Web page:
‘Merger Good for Start-Ups’
The combined company will realize a potential 40 percent share of the wireless market, said Hunter Newby, CEO of Allied Fiber, LLC, New York. Although at first blush that might make the deal look anticompetitive, that kind of market concentration is exactly what investers need to see in order to justify investing in fiber and other technologies needed to improve network coverage and service, he says. Once such a firm makes the necessary investment in infrastructure, smaller start-ups will be able to enter the market, piggybacking on the installed infrastructure, which increases competition in the industry.
The same trend has occurred with other telecom technologies, Newby said. But the carriers won’t be willing to make that initial investment unless they have enough market share to justify it. At their pre-merger sizes, neither AT&T nor T-Mobile can keep up with consumer demand for service, he said.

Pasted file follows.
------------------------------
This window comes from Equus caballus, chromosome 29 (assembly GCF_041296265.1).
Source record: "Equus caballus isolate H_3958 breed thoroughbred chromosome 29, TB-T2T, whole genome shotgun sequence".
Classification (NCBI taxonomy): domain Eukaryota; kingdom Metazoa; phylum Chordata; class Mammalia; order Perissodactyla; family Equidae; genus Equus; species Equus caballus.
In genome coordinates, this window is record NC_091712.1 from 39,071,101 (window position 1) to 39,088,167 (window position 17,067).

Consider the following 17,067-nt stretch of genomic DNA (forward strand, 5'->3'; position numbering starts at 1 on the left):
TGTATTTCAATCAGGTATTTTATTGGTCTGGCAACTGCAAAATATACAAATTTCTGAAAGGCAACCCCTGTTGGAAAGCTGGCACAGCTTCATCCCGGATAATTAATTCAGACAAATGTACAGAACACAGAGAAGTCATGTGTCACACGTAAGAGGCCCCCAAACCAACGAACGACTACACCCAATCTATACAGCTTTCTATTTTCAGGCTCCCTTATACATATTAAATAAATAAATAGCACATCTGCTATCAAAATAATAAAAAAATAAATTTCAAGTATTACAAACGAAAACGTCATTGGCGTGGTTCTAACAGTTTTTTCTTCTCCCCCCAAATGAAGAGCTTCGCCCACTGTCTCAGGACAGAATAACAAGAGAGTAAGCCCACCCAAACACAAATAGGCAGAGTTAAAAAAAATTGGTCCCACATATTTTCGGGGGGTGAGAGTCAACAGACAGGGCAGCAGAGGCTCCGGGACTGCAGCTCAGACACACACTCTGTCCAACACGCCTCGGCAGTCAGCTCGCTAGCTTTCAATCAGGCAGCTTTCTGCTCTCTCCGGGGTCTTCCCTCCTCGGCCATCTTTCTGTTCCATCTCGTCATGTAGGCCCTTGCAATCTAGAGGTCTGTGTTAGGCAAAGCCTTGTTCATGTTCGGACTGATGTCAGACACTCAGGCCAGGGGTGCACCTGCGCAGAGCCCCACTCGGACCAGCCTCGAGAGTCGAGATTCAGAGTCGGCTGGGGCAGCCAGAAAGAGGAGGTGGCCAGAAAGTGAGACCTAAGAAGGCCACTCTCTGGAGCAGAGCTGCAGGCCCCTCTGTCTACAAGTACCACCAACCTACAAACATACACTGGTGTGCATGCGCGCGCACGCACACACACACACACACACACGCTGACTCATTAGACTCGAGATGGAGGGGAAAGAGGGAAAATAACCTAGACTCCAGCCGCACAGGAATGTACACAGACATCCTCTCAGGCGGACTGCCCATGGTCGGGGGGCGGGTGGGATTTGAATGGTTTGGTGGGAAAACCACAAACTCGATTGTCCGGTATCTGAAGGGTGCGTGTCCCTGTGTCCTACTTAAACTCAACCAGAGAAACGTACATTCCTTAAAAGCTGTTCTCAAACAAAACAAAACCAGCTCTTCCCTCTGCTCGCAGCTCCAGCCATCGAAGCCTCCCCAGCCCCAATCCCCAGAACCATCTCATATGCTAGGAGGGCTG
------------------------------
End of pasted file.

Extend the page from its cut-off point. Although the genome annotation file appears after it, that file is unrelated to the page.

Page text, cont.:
“In order to compete in telecommunications, you need to have large, well-capitalized tech companies involved,” agrees Robert A. McTamaney, chair of the corporate practice at Carter Ledyard & Milburn LLP in New York. “A few pennies more per month is a reasonable price to pay for better coverage. This reminds me of the breakup of AT&T in the early 1980s.”
That breakup led to a number of “fictional competitors”—undercapitalized firms that quickly failed and were only in business because of government support—said McTamaney, noting there were many strong competitors as well.